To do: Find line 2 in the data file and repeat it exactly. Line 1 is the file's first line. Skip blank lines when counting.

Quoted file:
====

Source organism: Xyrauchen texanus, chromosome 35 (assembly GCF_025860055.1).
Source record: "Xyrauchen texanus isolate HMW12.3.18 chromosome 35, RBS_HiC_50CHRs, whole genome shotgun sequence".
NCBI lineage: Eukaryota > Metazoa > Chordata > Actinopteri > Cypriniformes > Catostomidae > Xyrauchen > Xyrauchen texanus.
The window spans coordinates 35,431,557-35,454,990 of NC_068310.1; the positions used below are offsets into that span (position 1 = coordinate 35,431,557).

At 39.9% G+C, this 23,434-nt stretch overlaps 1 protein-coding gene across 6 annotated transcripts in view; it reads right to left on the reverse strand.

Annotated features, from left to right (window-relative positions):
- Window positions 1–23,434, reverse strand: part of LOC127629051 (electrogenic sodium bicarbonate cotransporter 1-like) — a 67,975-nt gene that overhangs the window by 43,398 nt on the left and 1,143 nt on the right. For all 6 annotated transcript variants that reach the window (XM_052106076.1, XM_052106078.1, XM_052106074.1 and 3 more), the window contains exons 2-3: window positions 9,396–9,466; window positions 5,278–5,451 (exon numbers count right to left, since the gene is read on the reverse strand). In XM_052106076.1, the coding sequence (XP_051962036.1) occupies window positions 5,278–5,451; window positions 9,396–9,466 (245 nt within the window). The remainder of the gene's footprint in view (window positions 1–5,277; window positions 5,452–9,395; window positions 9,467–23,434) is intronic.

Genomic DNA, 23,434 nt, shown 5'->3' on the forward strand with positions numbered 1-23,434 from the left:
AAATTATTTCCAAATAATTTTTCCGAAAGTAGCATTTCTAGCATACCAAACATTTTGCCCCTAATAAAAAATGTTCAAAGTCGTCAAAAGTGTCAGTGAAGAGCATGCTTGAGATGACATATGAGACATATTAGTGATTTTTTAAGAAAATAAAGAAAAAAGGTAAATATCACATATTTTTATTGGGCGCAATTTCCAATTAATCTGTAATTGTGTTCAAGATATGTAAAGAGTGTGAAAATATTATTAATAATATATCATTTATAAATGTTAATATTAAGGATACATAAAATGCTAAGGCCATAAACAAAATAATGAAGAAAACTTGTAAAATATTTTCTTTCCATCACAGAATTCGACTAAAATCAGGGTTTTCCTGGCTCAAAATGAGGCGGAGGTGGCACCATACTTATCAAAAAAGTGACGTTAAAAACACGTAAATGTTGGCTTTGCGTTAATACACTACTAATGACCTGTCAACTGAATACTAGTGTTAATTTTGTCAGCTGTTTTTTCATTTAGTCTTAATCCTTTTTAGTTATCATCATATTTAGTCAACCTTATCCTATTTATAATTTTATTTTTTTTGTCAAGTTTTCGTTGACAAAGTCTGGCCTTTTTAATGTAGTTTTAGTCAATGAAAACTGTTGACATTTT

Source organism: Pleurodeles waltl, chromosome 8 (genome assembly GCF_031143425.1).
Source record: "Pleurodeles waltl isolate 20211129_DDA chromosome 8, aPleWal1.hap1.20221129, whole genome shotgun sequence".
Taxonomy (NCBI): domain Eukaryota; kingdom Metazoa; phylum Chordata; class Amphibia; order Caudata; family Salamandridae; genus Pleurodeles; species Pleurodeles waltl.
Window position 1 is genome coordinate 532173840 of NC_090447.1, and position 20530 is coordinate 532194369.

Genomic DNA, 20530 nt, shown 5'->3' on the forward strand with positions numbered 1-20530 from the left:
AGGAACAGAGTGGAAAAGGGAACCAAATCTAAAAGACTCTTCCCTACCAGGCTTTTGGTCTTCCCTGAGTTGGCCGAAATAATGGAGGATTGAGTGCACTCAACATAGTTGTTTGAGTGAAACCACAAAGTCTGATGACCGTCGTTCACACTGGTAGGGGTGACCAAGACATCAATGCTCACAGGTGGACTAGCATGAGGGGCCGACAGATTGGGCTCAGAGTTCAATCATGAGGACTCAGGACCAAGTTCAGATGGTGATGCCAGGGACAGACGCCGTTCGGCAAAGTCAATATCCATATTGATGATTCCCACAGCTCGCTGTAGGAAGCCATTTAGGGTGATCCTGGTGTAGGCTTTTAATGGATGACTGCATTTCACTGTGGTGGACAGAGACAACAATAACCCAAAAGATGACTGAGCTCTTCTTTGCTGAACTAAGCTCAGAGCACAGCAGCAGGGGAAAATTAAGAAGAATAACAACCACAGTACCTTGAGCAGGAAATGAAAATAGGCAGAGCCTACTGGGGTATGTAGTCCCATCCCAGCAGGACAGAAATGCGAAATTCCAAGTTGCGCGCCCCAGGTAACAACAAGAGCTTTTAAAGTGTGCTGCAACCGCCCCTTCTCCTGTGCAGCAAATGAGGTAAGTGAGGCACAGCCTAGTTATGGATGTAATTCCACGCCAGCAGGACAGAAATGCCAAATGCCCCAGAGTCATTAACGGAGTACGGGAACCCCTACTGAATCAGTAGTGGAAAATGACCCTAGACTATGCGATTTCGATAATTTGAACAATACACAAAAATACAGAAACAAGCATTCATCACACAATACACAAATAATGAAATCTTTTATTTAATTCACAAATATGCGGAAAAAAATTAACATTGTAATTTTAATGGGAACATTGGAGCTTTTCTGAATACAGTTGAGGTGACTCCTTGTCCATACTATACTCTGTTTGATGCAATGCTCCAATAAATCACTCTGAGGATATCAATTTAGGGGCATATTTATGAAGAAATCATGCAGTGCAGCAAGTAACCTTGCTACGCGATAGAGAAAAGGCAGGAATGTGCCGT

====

Source record: "Xyrauchen texanus isolate HMW12.3.18 chromosome 35, RBS_HiC_50CHRs, whole genome shotgun sequence".